Visitors walk on hallowed ground when they visit Mother Bethel A.M.E. Church, the mother church of the nation’s first black denomination. The church rests upon the oldest parcel of land continuously owned by African-Americans. Recently installed exhibits depict the church’s role as an Underground Railroad station.
3. The Philadelphia Doll Museum
Details: 2253 N. Broad Street, (215) 787-0220 | The Philadelphia Doll Museum
The Philadelphia Doll Museum presents visual images of how black people have been perceived throughout history. The more than 300 dolls shed light on the history and craft of doll-making. Celebrity dolls honor folks from all walks of life, from Muhammad Ali and Louis Armstrong to Bill Cosby’s childhood friends and the Tuskeegee Airmen.
4. Johnson House
Details: 6306 Germantown Avenue, (215) 438-1768 |Johnson House
Constructed in 1768, the Johnson House Historic Site was inhabited by the abolitionist Johnson family until 1908. During the 1800s, the rustic dwelling became vital to the Underground Railroad movement. A third-floor attic housed runaway enslaved Africans; Harriet Tubman was sheltered and fed here along with the enslaved Africans she would later guide to Lucretia Mott’s nearby home in Cheltenham.
Jewish Culture Celebrated
1.National Museum of American Jewish History
Details: 5th and Market Streets | National Museum of American Jewish History
Rising five stories above Independence Mall, in the heart of historic Philadelphia, the National Museum of American Jewish History features 100,000-square-feet of space to explore more than 350 years of American Jewish history. The museum features vocative objects, telling moments and state-of-the-art interactive technologies along with changing exhibits and the Only in America® Gallery/Hall of Fame, highlighting the extraordinary accomplishments of American Jews.
2. Mikveh Israel
Details: 44 N. 4th Street, (215) 922-5446 | Mikveh Israel
Mikveh Israel traces its beginning to 1740, when Thomas Penn granted land to Nathan Levy for a burial ground. There, Levy established a cemetery for the Jewish community. In 1782, Mikveh Israel’s first house of worship was completed with financial assistance from Benjamin Franklin and others. Reminders of the congregation’s long history include a marble reader’s stand from the congregation’s 1859 home and two sets of Torah ornaments.
3. Beth Sholom
Details: 8231 Old York Road, Elkins Park, (215) 887-1342 | Beth Sholom
Located in Elkins Park, Beth Sholom—now a a National Historic Landmark—is the only synagogue designed by famed architect Frank Lloyd Wright. Constructed in the 1950s, the building offers a modern interpretation of an ancient temple with a glazed glass pyramidal tower.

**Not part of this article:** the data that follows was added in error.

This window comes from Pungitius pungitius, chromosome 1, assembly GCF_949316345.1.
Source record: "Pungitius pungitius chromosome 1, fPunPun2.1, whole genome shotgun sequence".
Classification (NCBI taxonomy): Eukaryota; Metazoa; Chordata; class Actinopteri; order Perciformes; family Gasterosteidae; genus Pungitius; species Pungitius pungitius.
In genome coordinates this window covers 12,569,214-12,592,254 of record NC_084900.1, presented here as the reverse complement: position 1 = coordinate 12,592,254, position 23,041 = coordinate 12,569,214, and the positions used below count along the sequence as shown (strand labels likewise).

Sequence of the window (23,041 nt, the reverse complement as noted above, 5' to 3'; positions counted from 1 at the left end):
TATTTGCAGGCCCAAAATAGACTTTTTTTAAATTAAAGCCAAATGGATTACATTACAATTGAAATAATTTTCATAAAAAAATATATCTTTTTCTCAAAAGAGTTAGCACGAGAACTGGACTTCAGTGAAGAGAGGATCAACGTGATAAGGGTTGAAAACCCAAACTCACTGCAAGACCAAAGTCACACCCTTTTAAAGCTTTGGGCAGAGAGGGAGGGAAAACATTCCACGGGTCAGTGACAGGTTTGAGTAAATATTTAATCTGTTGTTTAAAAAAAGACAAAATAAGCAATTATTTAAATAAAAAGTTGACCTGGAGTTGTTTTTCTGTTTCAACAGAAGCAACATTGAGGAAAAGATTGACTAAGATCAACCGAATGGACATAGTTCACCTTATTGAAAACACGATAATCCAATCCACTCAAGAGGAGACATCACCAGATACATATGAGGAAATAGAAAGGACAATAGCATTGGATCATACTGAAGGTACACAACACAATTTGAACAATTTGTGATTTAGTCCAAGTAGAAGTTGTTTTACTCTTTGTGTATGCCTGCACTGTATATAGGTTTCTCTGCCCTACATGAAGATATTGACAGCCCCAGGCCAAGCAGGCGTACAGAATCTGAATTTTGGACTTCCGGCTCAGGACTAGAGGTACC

Multicultural Influences Of All Kinds
1. PECO Multicultural Series at Penn’s Landing
Details: Great Plaza, Columbus Boulevard & Market Street, (215) 922-2FUN | PECO Multicultural Series at Penn’s Landing
Soak up cultural traditions from across the globe during the PECO Multicultural Series at Penn’s Landing occurring on weekends throughout the summer. The annual 12-week series begins with the celebration of Israel Independence Day on May 17 and continues throughout the season, concluding with the Russian Mosaic Festival on September 20.
2. Mural Arts Program
Details: Mural Arts Program
Philadelphia’s facades are vibrant canvases for the city’s acclaimed Mural Arts Program. The organization pairs artists with communities that request artwork, leading to the more than 3,600 murals painted on houses, commercial buildings and other structures around the city. The mural program highlights a variety of themes that celebrate the city’s immigrant heritage, artistic legacy and historic events. Official tours showcase these colorful, vibrant paintings.
3. Philadelphia Museum of Art
Details: 26th Street & the Benjamin Franklin Parkway, (215) 763-8100 | Philadelphia Museum of Art
Like Philadelphia’s own Parthenon, the Philadelphia Museum of Art sits majestically at the end of the Benjamin Franklin Parkway. Breathe in other cultures and times in 80 period rooms, from the medieval cloister to the Indian temple. The vast collection includes Renaissance, American, Impressionist, Asian and Modern art.
4. International House Philadelphia
Details: 3701 Chestnut Street, ( 215) 387-5125, | International House Philadelphia
Founded almost 100 years ago in 1910, International House Philadelphia is a multicultural residential center that hosts hundreds of public programs throughout the year. Film @ International House showcases an international repertory, including avant garde and pop films, while other programs support a dynamic lineup of world music and art events.